AccuWeather Global Weather Center – April 29, 2021 –  Tornadoes often grab the most headlines, but, "hailstorms tend to produce the most damage from an insurance claim perspective of any type of severe storm,” AccuWeather Senior Vice President and Chief Meteorologist Jonathan Porter said. “On average, that is between $10 billion and $15 billion of insured loss.”

Porter said this particular event looks to be one that will easily exceed the billion-dollar threshold for damages. “The total damage and economic loss caused by Wednesday's hailstorms are predicted to be about $3.5 billion,” Porter said.

“To put the economic toll of these storms into context," Porter continued, "AccuWeather’s estimate for Hurricane Isaias, a Category 1 storm that struck the Caribbean and moved up the Eastern Seaboard of the U.S. in July and August of 2020, was $3 billion to $5 billion. It is yet another in a series of $1 billion plus weather disasters.”

AccuWeather bases its analyses on incorporating independent methods to evaluate all direct and indirect impacts of the storm and is based on a variety of sources, statistics and unique techniques AccuWeather uses to estimate damage. The estimate includes damage to homes, businesses and cars, job and wage losses, automobile crashes and medical expenses, power outages and school closures. The estimate also accounts for the costs of cleanup operations.

“These storms were particularly notable and the damage significant because of its impact on three separate major metropolitan areas that were each densely populated – all on the same evening within the matter of a few hours," Porter said. "When you have the combination of large hail and cities with large numbers of homes and businesses, the losses add up fast.”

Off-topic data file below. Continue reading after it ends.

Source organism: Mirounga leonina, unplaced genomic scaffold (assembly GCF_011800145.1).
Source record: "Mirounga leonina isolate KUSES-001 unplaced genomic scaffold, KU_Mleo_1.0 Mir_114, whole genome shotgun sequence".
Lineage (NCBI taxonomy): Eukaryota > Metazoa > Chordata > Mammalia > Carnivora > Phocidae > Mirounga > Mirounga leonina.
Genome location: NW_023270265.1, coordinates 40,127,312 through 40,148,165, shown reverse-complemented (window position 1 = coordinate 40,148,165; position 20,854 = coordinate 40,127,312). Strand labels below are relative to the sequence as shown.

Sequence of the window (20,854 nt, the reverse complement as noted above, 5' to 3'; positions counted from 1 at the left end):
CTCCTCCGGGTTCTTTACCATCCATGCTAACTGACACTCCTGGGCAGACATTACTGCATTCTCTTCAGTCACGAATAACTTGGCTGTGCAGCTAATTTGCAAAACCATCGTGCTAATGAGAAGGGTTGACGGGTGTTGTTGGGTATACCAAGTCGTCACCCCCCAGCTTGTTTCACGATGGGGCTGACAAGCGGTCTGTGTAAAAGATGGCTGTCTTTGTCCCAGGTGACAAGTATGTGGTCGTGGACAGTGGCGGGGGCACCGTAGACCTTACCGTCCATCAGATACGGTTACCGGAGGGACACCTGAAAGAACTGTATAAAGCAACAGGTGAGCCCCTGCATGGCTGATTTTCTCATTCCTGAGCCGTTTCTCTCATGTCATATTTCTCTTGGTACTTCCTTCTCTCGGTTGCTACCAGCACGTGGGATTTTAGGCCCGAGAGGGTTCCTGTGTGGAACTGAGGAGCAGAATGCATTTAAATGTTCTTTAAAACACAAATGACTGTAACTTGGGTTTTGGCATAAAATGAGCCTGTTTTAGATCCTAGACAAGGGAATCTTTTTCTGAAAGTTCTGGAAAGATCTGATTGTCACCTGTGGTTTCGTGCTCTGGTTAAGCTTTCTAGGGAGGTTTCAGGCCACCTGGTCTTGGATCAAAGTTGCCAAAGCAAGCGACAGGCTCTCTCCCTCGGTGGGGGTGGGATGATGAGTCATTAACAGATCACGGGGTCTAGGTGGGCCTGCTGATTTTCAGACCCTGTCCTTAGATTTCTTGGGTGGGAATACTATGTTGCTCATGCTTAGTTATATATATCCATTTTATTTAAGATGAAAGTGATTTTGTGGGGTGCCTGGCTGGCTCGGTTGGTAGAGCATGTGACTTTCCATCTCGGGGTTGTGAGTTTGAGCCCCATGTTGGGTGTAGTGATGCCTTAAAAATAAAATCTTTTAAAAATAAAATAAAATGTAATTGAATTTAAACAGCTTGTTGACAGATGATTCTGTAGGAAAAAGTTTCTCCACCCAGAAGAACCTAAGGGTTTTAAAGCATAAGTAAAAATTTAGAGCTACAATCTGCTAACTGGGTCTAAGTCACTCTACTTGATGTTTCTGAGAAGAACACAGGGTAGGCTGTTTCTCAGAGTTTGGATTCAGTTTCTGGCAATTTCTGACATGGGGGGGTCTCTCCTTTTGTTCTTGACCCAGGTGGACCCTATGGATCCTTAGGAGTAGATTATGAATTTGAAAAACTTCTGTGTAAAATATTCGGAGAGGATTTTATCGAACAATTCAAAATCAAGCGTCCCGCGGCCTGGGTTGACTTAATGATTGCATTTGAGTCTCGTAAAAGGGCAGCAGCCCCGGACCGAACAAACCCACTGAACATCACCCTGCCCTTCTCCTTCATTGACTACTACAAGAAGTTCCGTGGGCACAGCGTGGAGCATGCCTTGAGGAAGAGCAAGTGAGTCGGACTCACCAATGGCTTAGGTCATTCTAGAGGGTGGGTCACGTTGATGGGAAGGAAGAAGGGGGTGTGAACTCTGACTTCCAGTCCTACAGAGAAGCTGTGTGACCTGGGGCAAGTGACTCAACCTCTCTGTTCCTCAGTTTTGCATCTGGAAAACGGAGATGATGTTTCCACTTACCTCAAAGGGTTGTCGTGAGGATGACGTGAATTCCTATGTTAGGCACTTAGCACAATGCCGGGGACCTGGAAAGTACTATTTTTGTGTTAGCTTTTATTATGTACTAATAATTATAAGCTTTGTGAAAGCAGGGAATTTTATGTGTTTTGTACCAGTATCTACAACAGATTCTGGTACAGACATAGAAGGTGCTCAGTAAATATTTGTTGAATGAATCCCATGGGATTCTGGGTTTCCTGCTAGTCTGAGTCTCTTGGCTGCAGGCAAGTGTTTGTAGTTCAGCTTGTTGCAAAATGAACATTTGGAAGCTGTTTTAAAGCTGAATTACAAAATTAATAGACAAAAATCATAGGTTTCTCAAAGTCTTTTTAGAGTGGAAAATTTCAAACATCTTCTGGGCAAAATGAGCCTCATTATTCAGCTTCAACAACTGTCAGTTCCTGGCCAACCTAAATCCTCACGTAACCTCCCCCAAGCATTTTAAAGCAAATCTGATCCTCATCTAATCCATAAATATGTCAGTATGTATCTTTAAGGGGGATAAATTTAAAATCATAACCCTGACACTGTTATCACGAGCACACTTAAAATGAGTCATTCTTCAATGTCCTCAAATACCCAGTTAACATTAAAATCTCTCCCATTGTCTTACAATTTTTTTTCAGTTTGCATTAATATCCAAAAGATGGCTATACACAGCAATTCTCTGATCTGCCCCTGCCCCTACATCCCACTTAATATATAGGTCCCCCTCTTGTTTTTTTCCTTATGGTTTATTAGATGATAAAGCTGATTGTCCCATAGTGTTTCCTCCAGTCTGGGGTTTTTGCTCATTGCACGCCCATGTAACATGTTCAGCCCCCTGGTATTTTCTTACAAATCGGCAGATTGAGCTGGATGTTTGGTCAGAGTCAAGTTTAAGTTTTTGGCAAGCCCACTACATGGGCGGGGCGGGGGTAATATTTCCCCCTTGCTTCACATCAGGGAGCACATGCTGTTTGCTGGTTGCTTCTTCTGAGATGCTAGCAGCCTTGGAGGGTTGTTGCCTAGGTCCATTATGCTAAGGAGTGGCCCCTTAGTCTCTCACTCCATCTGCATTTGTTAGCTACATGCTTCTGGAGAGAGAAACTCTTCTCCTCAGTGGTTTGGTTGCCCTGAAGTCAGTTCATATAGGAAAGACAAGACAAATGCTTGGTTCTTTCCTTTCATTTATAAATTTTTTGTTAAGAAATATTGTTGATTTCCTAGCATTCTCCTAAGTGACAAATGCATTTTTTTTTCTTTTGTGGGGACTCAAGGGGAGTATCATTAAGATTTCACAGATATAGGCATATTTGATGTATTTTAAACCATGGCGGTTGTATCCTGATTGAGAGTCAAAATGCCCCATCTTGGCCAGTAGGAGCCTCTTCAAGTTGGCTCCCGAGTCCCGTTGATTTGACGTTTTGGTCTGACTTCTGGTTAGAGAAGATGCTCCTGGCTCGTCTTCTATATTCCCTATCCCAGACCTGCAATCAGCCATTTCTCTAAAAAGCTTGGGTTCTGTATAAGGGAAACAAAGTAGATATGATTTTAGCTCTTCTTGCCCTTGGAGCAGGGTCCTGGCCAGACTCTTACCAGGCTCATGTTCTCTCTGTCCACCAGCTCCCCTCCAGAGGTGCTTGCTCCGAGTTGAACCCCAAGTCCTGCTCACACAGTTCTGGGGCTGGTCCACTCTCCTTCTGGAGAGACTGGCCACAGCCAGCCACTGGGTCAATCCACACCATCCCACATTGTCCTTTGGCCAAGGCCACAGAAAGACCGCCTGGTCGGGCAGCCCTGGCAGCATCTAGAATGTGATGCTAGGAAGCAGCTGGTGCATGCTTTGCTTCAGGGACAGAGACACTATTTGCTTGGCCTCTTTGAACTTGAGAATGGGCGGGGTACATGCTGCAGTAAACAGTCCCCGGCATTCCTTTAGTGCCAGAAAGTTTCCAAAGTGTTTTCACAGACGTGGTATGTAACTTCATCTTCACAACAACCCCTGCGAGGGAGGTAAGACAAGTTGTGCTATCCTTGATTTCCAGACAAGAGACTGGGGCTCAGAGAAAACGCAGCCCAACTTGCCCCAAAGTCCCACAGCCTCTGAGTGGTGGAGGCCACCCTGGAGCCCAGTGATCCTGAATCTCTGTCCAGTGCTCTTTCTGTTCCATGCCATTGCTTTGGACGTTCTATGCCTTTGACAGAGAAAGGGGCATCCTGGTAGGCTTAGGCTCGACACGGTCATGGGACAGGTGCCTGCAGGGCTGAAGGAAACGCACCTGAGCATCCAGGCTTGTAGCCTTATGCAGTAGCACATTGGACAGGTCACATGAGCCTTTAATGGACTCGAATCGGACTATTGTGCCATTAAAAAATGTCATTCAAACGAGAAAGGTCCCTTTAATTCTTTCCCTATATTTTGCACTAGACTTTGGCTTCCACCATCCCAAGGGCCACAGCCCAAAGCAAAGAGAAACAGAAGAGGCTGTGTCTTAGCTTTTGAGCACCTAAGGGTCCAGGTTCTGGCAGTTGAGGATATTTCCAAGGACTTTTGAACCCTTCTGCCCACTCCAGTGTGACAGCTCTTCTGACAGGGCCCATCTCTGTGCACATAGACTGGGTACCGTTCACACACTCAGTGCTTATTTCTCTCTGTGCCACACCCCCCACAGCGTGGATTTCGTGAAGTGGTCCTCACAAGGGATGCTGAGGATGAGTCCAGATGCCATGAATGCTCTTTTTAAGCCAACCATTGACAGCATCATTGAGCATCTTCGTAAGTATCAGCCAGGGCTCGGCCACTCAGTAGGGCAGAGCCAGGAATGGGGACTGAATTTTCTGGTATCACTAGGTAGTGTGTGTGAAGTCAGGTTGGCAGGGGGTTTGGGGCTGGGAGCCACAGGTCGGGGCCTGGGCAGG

A window was shattered and a blind severely damaged after hail pelted a home in Norman, Oklahoma. (Twitter/ @marekcornett)

Communities around Norman, Oklahoma, and San Antonio and Fort Worth, Texas, were hit the hardest by the storms, forcing residents to take shelter inside as the massive hail bombarded the areas.

In Hondo, Texas, located west of San Antonio, hailstones rivaled the size of grapefruits, reaching roughly 4 inches in diameter. In Norman, hail ranged from the size of golf balls to baseballs.

The hail was flying with such ferocity that windows of homes were shattered and, in some cases, caused damage inside.

One resident in Haslet, Texas, located near Fort Worth, recorded a video of hail creating waves in the backyard swimming pool while the sound of glass shattering could be heard in the background as chunks of ice knocked out windows.

The aftermath was evident all across the three cities in the wake of the storms, especially at parking lots and car dealerships where vehicles were left out in the elements.

“Oh my God,” one person exclaimed upon seeing damage to vehicles up close after the storm had passed. “Yours is shattered too,” they told another car owner that was nearby.

Photos and videos of damage and giant hailstones flooded social media. One person posting on Twitter shared two images -- one of a hailstone that appeared to be about softball-sized alongside a photo of the hole that, the Twitter user said, the giant piece of hail blew through the ceiling of a friend's home in Sabinal, about 60 miles west of San Antonio.

Hail that was two inches or larger fell over 6,441 square miles combined across Texas and Oklahoma, an area that roughly 1.1 million people call home. For context, the size of Connecticut is 5,543 square miles.

Hailstones that were larger than golf balls fell near Norman, Oklahoma, on April 28, 2021. (Twitter/ @NrdyBrdr)

The weather in the Plains on Wednesday was “nearly the perfect setup for severe storms with hail,” AccuWeather Senior Meteorologist Bill Deger said.

“There was plenty of energy in the atmosphere, 'fuel' from sunshine, warm conditions and moisture flowing in from the Gulf of Mexico,” he explained. “The end result was very large, damaging hailstones in Texas and Oklahoma.”

“It’s not a surprising event to get big hail storms this time of the year across Texas and Oklahoma," Deger added, "but what was remarkable about it was that we had the intersection of big hail storms in areas where there are a lot of people and businesses."

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